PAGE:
Darby Shockley ’13: A conversation with a pediatric nurse during COVID-19

Darby Shockley graduated from Colorado Academy in 2013. She graduated with a BS in nursing from Boston College in 2017. Darby is a pediatric nurse at Children’s Hospital Colorado.

CA: First, are you and your family okay?

Darby: My family and I are all doing well. Thank you for asking. My dad retired from nearly 30 years working in the Emergency Department at Denver Health in January just before all this started, and the rest of my family are able to work from home with their current jobs, so we feel very, very lucky.

CA: What are you experiencing from this pandemic in your work?

Darby: I am very fortunate to work at one of the top Children’s Hospitals in the nation. We have been preparing for this pandemic for weeks. We have been increasing our precautions in terms of isolation, visitor restrictions, and conserving our supplies to the best of our ability while keeping our patients and ourselves safe.

I have been working at Children’s for about 3 years, and I have to say these past few weeks have been unlike any I have ever experienced. Our policies and protocols are changing daily, sometimes multiple times throughout the day. Most shifts I go through waves of fear followed by frustration for not having the PPE supplies we would ordinarily have to waves of gratitude and humility for our incredible patients and my coworkers.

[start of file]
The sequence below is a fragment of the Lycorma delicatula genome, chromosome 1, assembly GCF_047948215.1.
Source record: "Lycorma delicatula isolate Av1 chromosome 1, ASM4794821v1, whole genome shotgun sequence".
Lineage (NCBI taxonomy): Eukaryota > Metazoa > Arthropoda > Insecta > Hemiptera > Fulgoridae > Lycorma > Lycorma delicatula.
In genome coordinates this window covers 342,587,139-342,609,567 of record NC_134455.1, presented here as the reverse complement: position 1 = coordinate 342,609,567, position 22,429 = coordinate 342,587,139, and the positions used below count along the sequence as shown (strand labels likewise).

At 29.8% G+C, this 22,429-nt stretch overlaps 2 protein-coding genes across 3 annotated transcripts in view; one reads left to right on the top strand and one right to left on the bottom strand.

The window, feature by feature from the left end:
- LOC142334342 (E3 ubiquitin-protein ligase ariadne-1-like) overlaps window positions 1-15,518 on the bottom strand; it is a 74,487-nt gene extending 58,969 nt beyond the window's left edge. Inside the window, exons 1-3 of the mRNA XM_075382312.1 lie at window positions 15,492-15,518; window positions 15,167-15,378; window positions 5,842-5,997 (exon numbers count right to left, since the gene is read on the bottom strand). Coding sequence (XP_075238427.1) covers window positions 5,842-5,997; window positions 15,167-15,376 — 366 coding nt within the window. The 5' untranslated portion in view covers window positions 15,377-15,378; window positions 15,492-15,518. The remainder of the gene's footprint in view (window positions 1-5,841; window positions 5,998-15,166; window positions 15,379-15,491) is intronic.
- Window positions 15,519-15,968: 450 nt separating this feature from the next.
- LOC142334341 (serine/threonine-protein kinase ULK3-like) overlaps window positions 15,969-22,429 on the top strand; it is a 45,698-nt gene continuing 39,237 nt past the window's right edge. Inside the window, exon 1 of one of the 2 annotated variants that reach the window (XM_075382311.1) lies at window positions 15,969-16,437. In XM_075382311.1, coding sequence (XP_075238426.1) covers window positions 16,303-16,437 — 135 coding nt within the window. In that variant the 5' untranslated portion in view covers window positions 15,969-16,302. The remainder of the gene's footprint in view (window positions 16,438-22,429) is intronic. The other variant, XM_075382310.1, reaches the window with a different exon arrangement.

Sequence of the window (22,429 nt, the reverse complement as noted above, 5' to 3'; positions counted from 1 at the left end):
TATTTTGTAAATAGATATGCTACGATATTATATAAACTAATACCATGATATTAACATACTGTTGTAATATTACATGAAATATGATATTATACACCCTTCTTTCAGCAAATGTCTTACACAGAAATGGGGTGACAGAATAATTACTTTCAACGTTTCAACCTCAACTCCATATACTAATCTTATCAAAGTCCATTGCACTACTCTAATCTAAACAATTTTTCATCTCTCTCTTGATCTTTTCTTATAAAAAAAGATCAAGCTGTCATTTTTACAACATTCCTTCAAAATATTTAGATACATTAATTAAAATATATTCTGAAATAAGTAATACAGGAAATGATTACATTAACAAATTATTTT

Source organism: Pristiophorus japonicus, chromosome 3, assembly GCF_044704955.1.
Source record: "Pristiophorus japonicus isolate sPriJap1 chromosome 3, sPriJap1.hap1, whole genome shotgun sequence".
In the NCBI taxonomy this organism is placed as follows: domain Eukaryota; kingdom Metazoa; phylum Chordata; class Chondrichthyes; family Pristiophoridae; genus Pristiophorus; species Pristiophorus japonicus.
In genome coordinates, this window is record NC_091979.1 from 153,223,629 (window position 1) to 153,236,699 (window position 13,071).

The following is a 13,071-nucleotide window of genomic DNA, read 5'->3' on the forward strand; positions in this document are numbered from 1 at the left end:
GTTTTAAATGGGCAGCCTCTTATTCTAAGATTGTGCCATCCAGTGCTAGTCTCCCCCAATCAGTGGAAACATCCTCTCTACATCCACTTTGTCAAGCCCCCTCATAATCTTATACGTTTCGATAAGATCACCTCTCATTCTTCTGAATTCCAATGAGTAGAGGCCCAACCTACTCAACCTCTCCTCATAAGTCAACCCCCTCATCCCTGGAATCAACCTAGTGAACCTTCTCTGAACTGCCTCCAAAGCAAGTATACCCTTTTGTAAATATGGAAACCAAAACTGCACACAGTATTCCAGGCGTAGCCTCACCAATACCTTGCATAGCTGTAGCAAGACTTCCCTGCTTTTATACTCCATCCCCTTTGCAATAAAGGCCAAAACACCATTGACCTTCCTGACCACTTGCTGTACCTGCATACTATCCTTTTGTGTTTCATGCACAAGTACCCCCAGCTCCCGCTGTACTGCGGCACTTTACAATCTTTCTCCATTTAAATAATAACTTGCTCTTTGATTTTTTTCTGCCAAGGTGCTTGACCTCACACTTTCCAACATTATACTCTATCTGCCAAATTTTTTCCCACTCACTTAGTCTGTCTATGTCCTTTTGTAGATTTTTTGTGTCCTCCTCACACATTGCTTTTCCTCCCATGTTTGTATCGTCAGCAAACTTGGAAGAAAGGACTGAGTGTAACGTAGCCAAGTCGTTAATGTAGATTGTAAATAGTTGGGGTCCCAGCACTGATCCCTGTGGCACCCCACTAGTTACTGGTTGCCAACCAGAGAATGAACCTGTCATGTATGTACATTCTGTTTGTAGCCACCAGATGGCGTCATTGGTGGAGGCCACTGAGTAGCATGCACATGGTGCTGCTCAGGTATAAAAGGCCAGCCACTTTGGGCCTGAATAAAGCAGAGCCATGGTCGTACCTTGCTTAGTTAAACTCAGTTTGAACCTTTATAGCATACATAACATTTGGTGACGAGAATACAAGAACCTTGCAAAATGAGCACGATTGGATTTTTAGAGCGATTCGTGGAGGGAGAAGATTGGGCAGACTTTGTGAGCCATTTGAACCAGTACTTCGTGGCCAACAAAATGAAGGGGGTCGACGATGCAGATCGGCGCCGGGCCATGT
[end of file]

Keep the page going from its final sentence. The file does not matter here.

It is an uncertain time, and while there are some pangs of fear going into work every day, I am reassured and re-invigorated looking down at our sidewalks covered in motivational sayings in chalk leading to our entrance. I am so proud of the hospital I work for and so humbled by the support we are feeling even in the midst of this scary pandemic.

CA: So much of what we are hearing is referencing past catastrophic events: Hurricane Katrina, 9/11, the 2008 market crash, and others. Are there experiences or training that are guiding your work each day?

Darby: Certainly, we have never experienced something like this in healthcare and in the daily routines of our country, however, my day-to-day job remains close to the same. Sure, I now wear a face shield and respirator mask going into my patient rooms, but so much of my day as a pediatric nurse still consists of giving medicine to teddy bears before I give it to my patient, bringing prizes from our treasure chest into my patient’s rooms after a painful procedure, and explaining to terrified parents what they can expect during their child’s hospitalization.

I’m sure on an organizational level, the leaders at our hospital are looking to some of the aforementioned events to guide our practice, but I am struck by how “normal” some of my shifts really are amidst the chaos.

CA: Are there lessons that you can relate back to Colorado Academy? 

Darby: I think all of the elements that drive CA’s mission, and what I learned as a student there, can be related to what we are currently experiencing. I see courage every day at work from our doctors and nurses, to our housekeeping staff, to our patients.